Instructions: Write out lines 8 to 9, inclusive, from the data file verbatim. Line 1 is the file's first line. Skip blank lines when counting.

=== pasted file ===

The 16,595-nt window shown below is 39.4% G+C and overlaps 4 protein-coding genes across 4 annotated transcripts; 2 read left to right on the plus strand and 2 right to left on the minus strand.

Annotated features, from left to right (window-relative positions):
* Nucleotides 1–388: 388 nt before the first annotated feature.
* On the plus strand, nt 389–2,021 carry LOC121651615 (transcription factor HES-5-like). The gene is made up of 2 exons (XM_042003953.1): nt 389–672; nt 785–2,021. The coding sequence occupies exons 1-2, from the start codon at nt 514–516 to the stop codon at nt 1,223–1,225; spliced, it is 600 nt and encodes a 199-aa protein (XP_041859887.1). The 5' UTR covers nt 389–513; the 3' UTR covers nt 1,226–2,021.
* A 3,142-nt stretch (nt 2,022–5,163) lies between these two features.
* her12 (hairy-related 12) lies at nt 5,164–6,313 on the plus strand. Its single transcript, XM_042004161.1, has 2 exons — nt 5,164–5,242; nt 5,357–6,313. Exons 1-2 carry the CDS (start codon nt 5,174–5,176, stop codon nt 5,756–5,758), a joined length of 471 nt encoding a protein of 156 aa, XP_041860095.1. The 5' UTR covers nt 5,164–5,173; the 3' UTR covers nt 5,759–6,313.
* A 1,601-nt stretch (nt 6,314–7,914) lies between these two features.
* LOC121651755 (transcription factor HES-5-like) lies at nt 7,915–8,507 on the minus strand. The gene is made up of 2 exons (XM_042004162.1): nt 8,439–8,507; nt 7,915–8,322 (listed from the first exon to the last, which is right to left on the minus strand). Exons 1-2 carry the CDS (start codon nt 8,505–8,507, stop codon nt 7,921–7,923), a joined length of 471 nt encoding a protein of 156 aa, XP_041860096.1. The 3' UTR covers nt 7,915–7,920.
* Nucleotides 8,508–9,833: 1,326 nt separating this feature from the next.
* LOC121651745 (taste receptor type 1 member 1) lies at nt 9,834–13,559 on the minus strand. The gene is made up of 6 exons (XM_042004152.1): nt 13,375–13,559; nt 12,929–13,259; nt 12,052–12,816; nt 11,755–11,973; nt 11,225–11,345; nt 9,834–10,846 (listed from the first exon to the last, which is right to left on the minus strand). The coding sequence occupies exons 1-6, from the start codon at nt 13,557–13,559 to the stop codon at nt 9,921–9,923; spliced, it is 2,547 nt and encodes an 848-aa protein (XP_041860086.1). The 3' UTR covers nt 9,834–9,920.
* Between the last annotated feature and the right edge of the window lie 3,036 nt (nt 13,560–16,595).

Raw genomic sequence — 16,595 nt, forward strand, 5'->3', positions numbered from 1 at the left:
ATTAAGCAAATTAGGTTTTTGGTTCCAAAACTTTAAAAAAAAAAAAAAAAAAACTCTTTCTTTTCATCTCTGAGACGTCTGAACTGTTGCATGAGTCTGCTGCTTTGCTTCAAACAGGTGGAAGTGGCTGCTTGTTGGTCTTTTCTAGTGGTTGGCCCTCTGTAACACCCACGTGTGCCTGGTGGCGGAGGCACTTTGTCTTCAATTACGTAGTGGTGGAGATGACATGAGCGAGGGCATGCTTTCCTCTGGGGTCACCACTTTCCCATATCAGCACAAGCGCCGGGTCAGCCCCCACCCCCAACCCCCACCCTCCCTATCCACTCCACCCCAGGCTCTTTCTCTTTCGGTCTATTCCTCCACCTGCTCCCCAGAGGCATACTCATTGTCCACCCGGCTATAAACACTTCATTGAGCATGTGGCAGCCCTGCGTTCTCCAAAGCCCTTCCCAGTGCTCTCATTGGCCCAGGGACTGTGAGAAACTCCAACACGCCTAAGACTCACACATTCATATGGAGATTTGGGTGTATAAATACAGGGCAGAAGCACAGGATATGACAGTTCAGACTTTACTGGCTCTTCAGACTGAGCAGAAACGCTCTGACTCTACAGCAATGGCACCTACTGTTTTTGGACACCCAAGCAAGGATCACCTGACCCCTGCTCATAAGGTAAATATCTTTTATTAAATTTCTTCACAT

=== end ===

* LOC121651755 (transcription factor HES-5-like) lies at nt 7,915–8,507 on the minus strand. The gene is made up of 2 exons (XM_042004162.1): nt 8,439–8,507; nt 7,915–8,322 (listed from the first exon to the last, which is right to left on the minus strand). Exons 1-2 carry the CDS (start codon nt 8,505–8,507, stop codon nt 7,921–7,923), a joined length of 471 nt encoding a protein of 156 aa, XP_041860096.1. The 3' UTR covers nt 7,915–7,920.
* Nucleotides 8,508–9,833: 1,326 nt separating this feature from the next.